Army, CENTCOM ask Congress for spending jump for counter-drone mission

The Army has sent lawmakers a $2.2 billion unfunded priority list for FY25, while US Central Command says it would happily funnel an additional $450 million towards regional security.

5th Armored Brigade First in the Army to Offer Counter UAS, Best Practices

Soldiers from 5th Armored Brigade, First Army Division West, developed a course of instruction to counter the threat of commercial, off-the-shelf unmanned aerial surveillance vehicles at McGregor Range Complex, N.M. in June 2019. (Staff Sgt. Mylinda DuRousseau)

WASHINGTON — With a deteriorating security situation in the Middle East made worse by sporadic if potentially deadly drone attacks on US installations, both the US Army’s and US Central Command’s wishlists for fiscal 2025 prominently feature requests for more money for systems to shoot down those aerial threats.

Earlier this month the White House requested $849.8 billion in discretionary funding for the Department of Defense in fiscal 2025. As is law, though, the services and combatant commanders provide lawmakers with a list of areas and programs they could use additional dollars, known as the “unfunded priorities list.”

For its part, the Army said its proposed $186 billion budget request for next year could use some help to the tune of another $2.2 billion, according to documents provided to lawmakers and reviewed by Breaking Defense. Its top five unfunded priorities revolve around “force protection” with counter-unmanned aerial system (cUAS) platforms claiming the top three spots. The first two cUAS spots total $349 million but the Army’s list — marked with “controlled unclassified information” — does not detail to which systems those dollars would be directed.

It does list Anduril’s Roadrunner-Munition (Roadrunner-M) cUAS as its third unfunded priority, with a $4.5 million price tag for additional developmental dollars. Rounding out the top five are $91 million to purchase Stinger missiles and $10 million for the Low Altitude Stalking and Strike Ordnance (LASSO) program.

Other notable items on the Army’s wishlist include $63 million for its new Command and Control Next (C2 Next) initiative and various military construction programs.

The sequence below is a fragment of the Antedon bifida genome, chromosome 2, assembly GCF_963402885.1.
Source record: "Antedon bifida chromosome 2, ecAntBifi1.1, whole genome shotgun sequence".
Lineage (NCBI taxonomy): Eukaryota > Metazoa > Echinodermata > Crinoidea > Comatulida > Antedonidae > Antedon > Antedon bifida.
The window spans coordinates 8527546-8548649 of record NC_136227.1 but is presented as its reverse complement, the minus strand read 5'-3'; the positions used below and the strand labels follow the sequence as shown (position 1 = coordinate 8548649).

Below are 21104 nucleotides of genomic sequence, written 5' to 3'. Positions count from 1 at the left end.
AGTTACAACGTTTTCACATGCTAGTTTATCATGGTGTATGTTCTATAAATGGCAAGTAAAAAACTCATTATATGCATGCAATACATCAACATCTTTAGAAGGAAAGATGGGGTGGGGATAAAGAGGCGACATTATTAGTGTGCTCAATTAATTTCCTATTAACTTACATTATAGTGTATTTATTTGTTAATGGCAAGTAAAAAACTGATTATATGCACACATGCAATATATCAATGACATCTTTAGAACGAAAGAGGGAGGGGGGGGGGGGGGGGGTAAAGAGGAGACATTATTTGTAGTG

US Central Command, meanwhile, wants an additional $450 million on top of its proposed budget and made clear cUAS is a priority.

“The Central Region is facing its most volatile situation in the past half century,” CENTCOM commander Army Gen. Michael Kurilla wrote in a letter addressed to one lawmaker. “A convergence of crisis and competition erodes the security situation across the region as Iran and its proxies create a chaotic landscape which invites extremism and destabilization that invites economic, military, and diplomatic exploitation by China and Russia.”

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While Kurilla’s letter, obtained by Breaking Defense and first reported by Politico, doesn’t detail exactly how he would use an additional $450 million, it notes it would be funneled towards cUAS, force protection, intelligence, surveillance and reconnaissance (ISR), and innovation-related programs. 

Since the US threw its support behind Israel’s war on Hamas after the militant group’s Oct. 7 attack, there has been a proliferation of attacks on US facilities through the CENTCOM area of operations, including a drone attack on Tower 22 in Jordan that killed three Army soldiers.

Meanwhile at sea, since Nov. 19, 2023, Houthi militants based in Yemen have also “attacked or threatened” US Navy and commercial vessels 107 times, Army Maj. Pete Nguyen, a spokesperson for the Office of the Secretary of Defense, told Breaking Defense today.